Henry C. Wallace, one of the former Secretaries of Agriculture of the United States, had once remarked,
“Agriculture is our greatest industry, transportation our second greatest. These two industries are dependent upon one another, and the national well-being is dependent on both”.
This statement simply puts in perspective the remarkable impact that a reliable and efficient transport system has on agricultural marketing, which is, quite simply, taking agricultural products from the point of production to the point of demand. What followed in the United States during this time was an era of development of rail transportation, along with some other developments like an invention of labor-saving farm implements and liberality of the Government in the disposition of lands. All this culminated in the most remarkable period of agricultural expansion and industrial urban growth the world ever saw.
In essence, agricultural marketing is the simple procedure of buying and selling of farm produce, and transportation is that key element that enables the product to reach the consumer.
In short, transport enables agriculture and emboldens the farmer to invest more and increase production. And without this transport system, large quantities of painstakingly farmed produce would be laid to waste. On the contrary, if an efficient transport system exists, and the agricultural produce is handled with care, the farmer can get the best possible returns. Further, think of the condition of the farmer.
Many farmers are cash-strapped and would like to dispose of the produce at the earliest. This means that even if the harvest is plenteous, the farmer can still be left in the lurch if the product cannot be reached beyond the boundaries of his town. His produce also needs to reach the consumer at a reasonable price and within a reasonable time.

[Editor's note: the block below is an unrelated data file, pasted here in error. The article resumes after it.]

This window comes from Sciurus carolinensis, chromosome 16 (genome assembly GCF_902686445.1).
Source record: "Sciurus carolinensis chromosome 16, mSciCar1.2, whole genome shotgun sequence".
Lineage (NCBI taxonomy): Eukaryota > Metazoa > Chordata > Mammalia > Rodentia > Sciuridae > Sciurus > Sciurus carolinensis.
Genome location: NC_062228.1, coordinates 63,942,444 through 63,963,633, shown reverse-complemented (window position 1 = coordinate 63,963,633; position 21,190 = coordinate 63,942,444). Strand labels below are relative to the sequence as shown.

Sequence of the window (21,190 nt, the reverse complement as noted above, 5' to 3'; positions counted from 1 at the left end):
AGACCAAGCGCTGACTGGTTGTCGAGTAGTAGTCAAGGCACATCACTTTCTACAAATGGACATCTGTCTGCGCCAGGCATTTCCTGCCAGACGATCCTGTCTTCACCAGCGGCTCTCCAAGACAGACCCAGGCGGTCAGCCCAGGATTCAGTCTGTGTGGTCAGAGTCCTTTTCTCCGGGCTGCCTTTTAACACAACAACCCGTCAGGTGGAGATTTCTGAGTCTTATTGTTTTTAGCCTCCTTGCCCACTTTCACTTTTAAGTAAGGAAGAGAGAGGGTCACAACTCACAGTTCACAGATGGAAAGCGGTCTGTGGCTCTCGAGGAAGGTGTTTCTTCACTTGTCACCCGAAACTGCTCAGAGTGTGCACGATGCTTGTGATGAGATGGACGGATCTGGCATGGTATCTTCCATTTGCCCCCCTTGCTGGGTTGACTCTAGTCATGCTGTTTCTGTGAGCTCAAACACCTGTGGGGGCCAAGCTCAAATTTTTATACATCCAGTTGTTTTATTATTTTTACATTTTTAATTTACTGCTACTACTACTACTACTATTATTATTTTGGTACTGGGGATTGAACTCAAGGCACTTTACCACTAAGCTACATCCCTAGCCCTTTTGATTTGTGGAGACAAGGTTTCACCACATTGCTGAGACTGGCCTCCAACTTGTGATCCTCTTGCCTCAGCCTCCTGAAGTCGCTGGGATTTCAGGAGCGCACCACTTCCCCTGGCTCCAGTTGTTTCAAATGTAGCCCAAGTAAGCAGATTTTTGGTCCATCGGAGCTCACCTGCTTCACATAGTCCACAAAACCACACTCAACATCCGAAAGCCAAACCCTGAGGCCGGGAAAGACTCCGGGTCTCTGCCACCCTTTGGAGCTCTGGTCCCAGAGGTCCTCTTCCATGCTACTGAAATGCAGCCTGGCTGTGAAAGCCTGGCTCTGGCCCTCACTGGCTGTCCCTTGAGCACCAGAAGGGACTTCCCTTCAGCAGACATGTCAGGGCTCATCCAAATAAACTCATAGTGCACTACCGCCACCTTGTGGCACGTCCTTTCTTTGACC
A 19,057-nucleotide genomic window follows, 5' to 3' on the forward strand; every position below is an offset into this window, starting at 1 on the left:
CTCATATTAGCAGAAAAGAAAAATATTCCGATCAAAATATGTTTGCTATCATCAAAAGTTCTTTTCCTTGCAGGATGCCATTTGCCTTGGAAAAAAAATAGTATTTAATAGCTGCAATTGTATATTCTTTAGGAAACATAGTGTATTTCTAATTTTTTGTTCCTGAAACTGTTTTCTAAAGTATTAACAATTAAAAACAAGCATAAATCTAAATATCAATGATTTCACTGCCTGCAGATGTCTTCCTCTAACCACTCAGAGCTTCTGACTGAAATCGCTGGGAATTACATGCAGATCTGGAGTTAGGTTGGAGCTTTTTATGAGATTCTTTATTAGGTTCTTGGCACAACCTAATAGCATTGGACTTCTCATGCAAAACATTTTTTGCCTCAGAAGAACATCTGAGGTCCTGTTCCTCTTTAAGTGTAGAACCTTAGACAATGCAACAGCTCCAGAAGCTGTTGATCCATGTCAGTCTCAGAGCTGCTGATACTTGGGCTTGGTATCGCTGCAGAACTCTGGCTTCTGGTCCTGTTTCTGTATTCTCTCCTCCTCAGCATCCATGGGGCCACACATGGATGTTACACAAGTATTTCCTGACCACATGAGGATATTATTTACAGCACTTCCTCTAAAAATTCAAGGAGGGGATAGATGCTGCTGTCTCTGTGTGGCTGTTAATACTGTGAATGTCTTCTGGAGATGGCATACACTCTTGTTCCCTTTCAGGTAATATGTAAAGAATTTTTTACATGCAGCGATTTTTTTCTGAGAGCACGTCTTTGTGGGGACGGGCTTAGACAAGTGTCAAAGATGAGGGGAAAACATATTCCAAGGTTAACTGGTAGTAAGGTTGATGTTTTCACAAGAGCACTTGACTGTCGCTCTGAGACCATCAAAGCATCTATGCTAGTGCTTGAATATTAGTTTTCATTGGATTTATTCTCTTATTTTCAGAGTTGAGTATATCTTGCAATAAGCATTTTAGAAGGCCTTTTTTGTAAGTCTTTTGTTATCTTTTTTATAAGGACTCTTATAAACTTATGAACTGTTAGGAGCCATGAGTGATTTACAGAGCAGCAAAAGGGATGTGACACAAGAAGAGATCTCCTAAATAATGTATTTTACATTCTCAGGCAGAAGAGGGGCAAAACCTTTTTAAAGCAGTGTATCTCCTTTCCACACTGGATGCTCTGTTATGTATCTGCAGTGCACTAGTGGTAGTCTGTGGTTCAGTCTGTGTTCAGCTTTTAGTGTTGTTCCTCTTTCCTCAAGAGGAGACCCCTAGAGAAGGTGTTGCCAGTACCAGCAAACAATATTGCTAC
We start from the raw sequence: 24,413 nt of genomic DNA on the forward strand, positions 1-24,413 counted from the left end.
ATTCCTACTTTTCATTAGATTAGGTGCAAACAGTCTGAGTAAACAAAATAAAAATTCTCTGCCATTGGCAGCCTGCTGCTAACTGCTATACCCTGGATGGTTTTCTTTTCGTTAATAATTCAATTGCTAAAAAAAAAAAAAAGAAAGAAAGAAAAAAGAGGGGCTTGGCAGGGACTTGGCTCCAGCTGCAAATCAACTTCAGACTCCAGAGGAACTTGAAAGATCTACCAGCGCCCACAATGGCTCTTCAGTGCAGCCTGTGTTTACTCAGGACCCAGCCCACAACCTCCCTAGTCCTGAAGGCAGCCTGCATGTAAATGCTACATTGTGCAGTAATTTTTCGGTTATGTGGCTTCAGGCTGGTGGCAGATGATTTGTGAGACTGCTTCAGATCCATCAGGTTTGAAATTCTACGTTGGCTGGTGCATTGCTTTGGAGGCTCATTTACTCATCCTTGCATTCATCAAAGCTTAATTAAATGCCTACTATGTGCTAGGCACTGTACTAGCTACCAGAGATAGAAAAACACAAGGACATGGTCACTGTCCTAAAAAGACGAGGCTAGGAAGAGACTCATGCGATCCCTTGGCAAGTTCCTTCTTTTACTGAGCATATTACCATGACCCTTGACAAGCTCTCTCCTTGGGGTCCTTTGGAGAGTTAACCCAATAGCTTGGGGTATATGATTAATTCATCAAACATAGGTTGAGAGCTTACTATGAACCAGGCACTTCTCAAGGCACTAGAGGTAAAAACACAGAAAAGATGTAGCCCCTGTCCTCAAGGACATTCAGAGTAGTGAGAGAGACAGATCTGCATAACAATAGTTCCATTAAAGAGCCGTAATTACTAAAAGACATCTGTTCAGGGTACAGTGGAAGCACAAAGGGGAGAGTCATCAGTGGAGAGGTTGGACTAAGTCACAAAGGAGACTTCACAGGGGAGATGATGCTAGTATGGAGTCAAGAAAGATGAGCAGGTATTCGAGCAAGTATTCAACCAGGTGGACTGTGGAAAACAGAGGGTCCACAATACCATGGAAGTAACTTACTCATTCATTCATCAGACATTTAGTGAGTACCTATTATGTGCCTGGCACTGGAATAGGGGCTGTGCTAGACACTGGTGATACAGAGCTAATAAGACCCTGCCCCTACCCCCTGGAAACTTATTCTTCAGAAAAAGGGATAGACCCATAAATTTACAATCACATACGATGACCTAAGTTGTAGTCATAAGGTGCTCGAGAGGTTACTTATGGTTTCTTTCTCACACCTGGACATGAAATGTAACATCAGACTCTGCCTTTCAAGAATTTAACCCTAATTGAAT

Agricultural produce is different from industrial goods, and have certain peculiar characteristics, because of which the quality of transport becomes as important as the availability of transport. Like – agricultural products are bulky and perishable. Most of them are consumable goods. The packaging and transport need to ensure that the products are not bruised during transit. After a crop is harvested, it goes through the process of harvesting, threshing, winnowing and bagging, processing and storage.
And while there are some amount of losses at all these stages, an efficient transport and marketing system can still ensure that unit costs remain low and retain the agriculture value chain at a robust level. Keeping transport costs low helps the farmers earn a margin, as well as make it affordable for the consumer. On the contrary, if transport costs are high, then not only domestic marketing, but the potential for agricultural exports will also decrease as compared to countries with more efficient transport. After all, agriculture is best served by reliable and high urban and international demand.
An interesting aspect of having a good market is that it can change the agricultural pattern beyond the subsistence needs of the producer to the needs of the consumer elsewhere. This is what can give agriculture the capacity to commercialize.
Types of transport